Since Tuesday, holders of a second driver’s learner permit, previously termed the provisional driving licence, are no longer allowed to drive unaccompanied.

Those that ‘take a chance’ and commandeer their vehicle all on their lonesome face a maximum first offence fine of €1,000.

When behind the wheel, such drivers must be accompanied by a fully licensed driver with at least two years of pink-slipped possession.

Regarding how the law will be enforced in Waterford city and county was difficult to ascertain as we went to press.

An officer at Waterford Garda Station was unwilling to be drawn on a national media consensus which suggests that the force will not specifically crack down on those directly affected by the change in our driving laws.

“We are clamping down on a series of road offences as advertised a number of weeks ago, which deal with more than just those with L-plates,” was as far as the Garda was willing to go.

The Chief Superintendent’s office at Tramore Garda Station was also contacted on Tuesday for a comment but no reply was forthcoming as this week’s early edition was ‘put to bed’.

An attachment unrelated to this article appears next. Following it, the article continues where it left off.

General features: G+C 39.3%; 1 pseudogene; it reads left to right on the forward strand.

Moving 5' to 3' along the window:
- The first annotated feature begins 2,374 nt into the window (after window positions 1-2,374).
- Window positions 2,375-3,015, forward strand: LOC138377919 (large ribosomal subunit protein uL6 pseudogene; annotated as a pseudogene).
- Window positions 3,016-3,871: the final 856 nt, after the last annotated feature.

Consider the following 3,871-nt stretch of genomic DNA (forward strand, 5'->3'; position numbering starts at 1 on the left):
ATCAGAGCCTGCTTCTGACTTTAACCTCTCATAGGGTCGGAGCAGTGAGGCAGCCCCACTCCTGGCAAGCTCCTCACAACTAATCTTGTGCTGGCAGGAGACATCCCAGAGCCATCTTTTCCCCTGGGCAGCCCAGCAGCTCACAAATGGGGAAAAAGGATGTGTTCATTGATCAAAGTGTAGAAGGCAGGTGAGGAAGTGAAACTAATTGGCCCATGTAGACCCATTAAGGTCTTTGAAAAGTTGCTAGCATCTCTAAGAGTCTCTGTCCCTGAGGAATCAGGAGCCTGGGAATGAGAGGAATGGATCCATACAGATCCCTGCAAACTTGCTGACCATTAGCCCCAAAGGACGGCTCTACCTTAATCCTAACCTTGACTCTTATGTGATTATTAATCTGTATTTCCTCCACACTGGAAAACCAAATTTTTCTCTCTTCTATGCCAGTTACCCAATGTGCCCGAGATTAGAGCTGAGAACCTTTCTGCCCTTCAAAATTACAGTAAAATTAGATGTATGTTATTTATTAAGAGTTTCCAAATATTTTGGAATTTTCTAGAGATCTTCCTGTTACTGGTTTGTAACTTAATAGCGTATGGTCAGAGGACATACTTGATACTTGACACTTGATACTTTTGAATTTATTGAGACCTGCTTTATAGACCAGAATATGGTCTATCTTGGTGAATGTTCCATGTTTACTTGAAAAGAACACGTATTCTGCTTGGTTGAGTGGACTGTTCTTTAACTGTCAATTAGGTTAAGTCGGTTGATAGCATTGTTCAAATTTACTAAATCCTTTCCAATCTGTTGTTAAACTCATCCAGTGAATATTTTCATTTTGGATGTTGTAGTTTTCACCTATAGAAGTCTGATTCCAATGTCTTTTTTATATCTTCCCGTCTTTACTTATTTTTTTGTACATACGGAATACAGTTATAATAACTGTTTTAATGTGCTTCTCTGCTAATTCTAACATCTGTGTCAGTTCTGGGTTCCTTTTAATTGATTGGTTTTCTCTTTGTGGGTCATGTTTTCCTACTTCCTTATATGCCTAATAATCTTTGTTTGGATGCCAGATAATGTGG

Road Safety Authority Chief Executive Noel Brett confidently stated that the Gardaí would apply the legislative changes “in a proportionate and appropriate” manner.

“It represents a new dawn for road safety,” said Mr Brett. “We are making sure the next generation of licence holders are properly trained. People are not regarding a provisional licence as a licence to drive but rather as a permit to learn.”

According to figures released by the RSA on June 16th, the average waiting times for driving tests in Waterford city and Dungarvan stand at eight and nine weeks respectively.

Pass rates in the city last year were just under 60 per cent (59.8) with the county tally coming to 55.4. The national average in 2007 stood at 57.1 per cent.